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Proto-Indo-European homeland

Prehistoric "Urheimat" of the Indo-European languages / From Wikipedia, the free encyclopedia

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The Proto-Indo-European homeland was the prehistoric linguistic homeland of the Proto-Indo-European language (PIE). From this region, its speakers migrated east and west, and went on to form the proto-communities of the different branches of the Indo-European language family.

The Proto-Indo-European homeland according to the steppe hypothesis (dark green) and the present-day distribution of Indo-European languages in Eurasia (light green).

The most widely accepted proposal about the location of the Proto-Indo-European homeland is the steppe hypothesis,[note 1] which puts the archaic, early, and late PIE homeland in the Pontic–Caspian steppe around 4000 BCE.[1][2][3][4][5] The leading competitor is the Anatolian hypothesis, which puts it in Anatolia around 8000 BCE.[1][6][7][8] A notable third possibility, which has gained renewed attention due to aDNA research in the 2010s, is the Armenian hypothesis, which situates the homeland for archaic PIE south of the Caucasus.[9][10][11][12][13] Several other explanations have been proposed, including the outdated but historically prominent North European hypothesis, the Neolithic creolisation hypothesis, the Paleolithic continuity paradigm, the Arctic theory, and the "indigenous Aryans" (or "out of India") hypothesis. These are not widely accepted, and are considered to be fringe theories.[14][2][15]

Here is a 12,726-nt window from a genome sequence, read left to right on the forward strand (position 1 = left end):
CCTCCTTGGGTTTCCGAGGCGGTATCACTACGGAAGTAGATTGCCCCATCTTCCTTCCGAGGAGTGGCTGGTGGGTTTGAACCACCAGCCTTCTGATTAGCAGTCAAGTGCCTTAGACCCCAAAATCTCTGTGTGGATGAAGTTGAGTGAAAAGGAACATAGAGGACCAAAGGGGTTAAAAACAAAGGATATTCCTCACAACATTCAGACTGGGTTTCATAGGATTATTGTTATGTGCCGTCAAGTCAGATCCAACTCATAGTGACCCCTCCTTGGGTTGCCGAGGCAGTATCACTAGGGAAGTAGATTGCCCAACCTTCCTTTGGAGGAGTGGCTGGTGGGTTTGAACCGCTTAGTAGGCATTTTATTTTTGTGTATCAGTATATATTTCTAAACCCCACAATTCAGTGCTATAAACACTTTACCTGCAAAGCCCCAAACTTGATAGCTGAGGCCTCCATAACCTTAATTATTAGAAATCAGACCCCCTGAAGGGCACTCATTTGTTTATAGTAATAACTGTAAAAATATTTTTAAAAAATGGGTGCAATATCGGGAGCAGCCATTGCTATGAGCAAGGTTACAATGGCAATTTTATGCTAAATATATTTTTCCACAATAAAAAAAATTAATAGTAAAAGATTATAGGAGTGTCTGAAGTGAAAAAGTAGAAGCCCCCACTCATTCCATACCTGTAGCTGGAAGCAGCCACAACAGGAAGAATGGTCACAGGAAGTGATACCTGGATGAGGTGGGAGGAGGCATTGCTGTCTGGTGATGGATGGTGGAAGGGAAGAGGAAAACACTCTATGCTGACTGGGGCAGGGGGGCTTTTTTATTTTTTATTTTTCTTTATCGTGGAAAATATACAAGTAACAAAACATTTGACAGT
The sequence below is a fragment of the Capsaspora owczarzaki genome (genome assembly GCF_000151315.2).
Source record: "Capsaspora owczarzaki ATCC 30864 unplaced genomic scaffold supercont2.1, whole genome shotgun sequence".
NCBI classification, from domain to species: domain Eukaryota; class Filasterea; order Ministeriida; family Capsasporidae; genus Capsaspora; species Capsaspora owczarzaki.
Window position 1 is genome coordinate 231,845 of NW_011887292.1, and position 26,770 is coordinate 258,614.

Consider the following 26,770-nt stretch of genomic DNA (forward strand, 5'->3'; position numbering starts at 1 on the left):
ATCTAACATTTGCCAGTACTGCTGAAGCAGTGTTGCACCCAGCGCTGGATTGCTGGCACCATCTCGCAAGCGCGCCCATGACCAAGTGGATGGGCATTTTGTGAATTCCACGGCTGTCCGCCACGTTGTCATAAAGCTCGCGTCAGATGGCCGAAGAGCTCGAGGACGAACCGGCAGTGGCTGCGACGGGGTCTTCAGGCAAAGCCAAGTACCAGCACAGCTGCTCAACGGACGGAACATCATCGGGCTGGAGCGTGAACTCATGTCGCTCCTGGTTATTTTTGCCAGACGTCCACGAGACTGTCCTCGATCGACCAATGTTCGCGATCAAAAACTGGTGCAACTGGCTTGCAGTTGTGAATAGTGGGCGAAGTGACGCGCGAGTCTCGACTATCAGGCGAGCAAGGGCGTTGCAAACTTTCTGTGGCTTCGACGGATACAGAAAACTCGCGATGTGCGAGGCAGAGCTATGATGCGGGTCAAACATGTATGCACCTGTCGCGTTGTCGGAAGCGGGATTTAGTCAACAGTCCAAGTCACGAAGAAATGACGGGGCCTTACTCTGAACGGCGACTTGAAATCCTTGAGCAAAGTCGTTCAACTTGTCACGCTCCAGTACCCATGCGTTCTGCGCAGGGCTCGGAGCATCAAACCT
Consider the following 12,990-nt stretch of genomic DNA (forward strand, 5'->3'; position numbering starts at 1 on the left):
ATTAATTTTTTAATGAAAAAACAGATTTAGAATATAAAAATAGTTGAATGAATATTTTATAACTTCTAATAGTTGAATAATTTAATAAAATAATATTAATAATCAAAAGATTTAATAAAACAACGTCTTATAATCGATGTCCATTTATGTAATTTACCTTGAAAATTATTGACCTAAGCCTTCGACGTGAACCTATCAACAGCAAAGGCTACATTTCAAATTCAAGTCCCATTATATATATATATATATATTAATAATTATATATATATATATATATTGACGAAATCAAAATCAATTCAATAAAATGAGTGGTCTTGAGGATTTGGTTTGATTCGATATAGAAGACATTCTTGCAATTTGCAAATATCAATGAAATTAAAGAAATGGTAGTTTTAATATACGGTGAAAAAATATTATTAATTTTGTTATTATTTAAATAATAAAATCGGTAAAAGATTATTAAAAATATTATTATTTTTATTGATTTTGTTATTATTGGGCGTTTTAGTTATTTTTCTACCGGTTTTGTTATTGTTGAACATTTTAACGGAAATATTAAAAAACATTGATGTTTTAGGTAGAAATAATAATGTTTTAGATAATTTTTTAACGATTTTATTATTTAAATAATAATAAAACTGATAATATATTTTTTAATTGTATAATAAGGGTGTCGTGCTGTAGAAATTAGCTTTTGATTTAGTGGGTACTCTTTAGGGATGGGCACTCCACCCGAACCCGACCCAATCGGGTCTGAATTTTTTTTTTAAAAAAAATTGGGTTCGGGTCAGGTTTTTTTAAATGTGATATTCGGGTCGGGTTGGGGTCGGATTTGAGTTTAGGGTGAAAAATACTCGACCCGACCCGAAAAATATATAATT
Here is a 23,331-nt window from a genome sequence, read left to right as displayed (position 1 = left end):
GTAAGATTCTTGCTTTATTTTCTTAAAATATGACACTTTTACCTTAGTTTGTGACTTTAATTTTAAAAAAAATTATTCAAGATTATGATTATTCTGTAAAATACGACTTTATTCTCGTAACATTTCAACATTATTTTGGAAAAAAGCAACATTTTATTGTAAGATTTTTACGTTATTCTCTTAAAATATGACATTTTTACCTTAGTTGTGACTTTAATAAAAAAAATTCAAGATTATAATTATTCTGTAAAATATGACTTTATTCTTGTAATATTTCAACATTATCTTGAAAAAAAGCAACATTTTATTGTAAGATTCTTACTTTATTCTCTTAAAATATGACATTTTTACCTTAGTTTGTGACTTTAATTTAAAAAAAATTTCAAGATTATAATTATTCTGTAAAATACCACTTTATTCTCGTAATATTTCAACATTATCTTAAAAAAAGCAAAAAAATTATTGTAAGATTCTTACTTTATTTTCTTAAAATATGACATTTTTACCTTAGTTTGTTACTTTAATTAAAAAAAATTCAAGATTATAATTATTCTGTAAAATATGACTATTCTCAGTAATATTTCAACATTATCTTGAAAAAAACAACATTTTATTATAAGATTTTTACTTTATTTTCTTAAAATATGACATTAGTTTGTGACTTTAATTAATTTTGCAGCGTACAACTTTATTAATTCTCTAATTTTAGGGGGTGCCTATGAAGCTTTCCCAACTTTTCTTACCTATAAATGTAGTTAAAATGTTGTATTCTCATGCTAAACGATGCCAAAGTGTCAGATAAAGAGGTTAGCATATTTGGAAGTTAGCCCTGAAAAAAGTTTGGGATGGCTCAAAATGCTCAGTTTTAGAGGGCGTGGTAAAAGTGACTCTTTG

The search for the homeland of the Indo-Europeans began in the late 18th century with the rediscovery of the Indo-European language family.[16] The methods used to establish the homeland have been drawn from the disciplines of historical linguistics, archaeology, physical anthropology and, more recently, human population genetics.

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